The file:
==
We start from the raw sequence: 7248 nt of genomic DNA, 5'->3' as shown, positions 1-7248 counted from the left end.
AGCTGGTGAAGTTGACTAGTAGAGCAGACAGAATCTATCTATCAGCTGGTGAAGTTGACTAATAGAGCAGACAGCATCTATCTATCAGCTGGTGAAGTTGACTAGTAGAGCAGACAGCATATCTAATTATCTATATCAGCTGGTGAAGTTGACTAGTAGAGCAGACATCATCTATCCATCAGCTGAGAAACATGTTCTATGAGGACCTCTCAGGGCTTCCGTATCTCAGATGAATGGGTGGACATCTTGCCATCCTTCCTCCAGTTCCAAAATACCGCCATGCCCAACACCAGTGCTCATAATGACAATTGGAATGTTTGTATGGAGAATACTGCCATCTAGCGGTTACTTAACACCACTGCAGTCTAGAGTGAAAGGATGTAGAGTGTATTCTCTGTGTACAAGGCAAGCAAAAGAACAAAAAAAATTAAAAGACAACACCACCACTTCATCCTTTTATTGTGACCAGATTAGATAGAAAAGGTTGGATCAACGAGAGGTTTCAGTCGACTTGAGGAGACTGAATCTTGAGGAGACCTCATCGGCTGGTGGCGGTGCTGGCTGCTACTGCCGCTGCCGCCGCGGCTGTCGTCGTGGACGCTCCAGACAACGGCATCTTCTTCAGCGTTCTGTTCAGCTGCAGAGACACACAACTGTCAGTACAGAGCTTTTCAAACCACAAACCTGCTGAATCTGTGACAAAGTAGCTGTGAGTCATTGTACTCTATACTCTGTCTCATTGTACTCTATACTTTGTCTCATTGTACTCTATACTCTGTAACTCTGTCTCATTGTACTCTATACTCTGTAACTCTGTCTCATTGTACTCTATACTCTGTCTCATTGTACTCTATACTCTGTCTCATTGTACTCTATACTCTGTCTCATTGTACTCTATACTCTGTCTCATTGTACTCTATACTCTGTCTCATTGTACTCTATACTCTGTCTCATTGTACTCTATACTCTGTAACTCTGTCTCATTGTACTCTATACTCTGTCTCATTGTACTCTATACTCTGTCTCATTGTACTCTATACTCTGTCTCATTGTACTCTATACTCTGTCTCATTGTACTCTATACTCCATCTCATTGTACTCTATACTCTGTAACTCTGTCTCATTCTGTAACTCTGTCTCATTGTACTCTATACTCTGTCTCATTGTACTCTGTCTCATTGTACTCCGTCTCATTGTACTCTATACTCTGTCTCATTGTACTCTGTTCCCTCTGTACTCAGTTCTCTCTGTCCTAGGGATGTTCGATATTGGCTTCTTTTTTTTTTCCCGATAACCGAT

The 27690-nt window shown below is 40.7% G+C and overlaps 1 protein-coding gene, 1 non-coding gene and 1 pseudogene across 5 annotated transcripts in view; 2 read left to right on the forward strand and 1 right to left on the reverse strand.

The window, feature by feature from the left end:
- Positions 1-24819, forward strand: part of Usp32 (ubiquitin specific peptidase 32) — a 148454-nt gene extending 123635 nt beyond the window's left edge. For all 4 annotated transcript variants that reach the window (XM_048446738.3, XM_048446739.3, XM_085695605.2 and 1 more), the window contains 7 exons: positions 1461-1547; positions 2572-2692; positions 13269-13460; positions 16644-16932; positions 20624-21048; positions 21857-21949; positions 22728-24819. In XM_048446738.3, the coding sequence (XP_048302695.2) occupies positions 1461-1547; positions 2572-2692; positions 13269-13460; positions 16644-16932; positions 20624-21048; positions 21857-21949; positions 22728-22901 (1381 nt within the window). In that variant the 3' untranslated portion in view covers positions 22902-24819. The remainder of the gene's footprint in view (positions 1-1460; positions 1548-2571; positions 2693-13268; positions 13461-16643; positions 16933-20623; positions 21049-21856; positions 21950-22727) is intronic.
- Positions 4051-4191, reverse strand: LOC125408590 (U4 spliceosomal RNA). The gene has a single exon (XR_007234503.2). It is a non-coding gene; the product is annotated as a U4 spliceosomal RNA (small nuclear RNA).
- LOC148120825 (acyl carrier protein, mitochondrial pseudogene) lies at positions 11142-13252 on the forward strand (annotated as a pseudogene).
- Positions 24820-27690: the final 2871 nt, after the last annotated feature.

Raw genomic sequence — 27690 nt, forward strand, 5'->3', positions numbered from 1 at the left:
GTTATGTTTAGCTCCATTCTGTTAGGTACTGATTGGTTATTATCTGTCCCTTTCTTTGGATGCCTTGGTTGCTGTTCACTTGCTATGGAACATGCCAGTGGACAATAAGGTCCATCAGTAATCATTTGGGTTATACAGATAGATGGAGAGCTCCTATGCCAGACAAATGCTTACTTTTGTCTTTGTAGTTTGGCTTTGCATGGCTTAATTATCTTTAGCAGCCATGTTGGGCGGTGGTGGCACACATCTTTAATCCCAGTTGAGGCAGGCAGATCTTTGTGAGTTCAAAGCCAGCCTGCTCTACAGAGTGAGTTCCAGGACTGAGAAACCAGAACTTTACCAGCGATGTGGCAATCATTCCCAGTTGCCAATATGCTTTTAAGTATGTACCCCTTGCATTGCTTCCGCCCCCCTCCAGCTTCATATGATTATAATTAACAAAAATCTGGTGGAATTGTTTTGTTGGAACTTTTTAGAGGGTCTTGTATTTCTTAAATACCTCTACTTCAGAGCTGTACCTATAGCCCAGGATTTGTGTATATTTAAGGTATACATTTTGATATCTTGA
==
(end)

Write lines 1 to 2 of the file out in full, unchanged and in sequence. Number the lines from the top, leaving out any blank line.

We start from the raw sequence: 7248 nt of genomic DNA, 5'->3' as shown, positions 1-7248 counted from the left end.
AGCTGGTGAAGTTGACTAGTAGAGCAGACAGAATCTATCTATCAGCTGGTGAAGTTGACTAATAGAGCAGACAGCATCTATCTATCAGCTGGTGAAGTTGACTAGTAGAGCAGACAGCATATCTAATTATCTATATCAGCTGGTGAAGTTGACTAGTAGAGCAGACATCATCTATCCATCAGCTGAGAAACATGTTCTATGAGGACCTCTCAGGGCTTCCGTATCTCAGATGAATGGGTGGACATCTTGCCATCCTTCCTCCAGTTCCAAAATACCGCCATGCCCAACACCAGTGCTCATAATGACAATTGGAATGTTTGTATGGAGAATACTGCCATCTAGCGGTTACTTAACACCACTGCAGTCTAGAGTGAAAGGATGTAGAGTGTATTCTCTGTGTACAAGGCAAGCAAAAGAACAAAAAAAATTAAAAGACAACACCACCACTTCATCCTTTTATTGTGACCAGATTAGATAGAAAAGGTTGGATCAACGAGAGGTTTCAGTCGACTTGAGGAGACTGAATCTTGAGGAGACCTCATCGGCTGGTGGCGGTGCTGGCTGCTACTGCCGCTGCCGCCGCGGCTGTCGTCGTGGACGCTCCAGACAACGGCATCTTCTTCAGCGTTCTGTTCAGCTGCAGAGACACACAACTGTCAGTACAGAGCTTTTCAAACCACAAACCTGCTGAATCTGTGACAAAGTAGCTGTGAGTCATTGTACTCTATACTCTGTCTCATTGTACTCTATACTTTGTCTCATTGTACTCTATACTCTGTAACTCTGTCTCATTGTACTCTATACTCTGTAACTCTGTCTCATTGTACTCTATACTCTGTCTCATTGTACTCTATACTCTGTCTCATTGTACTCTATACTCTGTCTCATTGTACTCTATACTCTGTCTCATTGTACTCTATACTCTGTCTCATTGTACTCTATACTCTGTCTCATTGTACTCTATACTCTGTAACTCTGTCTCATTGTACTCTATACTCTGTCTCATTGTACTCTATACTCTGTCTCATTGTACTCTATACTCTGTCTCATTGTACTCTATACTCTGTCTCATTGTACTCTATACTCCATCTCATTGTACTCTATACTCTGTAACTCTGTCTCATTCTGTAACTCTGTCTCATTGTACTCTATACTCTGTCTCATTGTACTCTGTCTCATTGTACTCCGTCTCATTGTACTCTATACTCTGTCTCATTGTACTCTGTTCCCTCTGTACTCAGTTCTCTCTGTCCTAGGGATGTTCGATATTGGCTTCTTTTTTTTTTCCCGATAACCGAT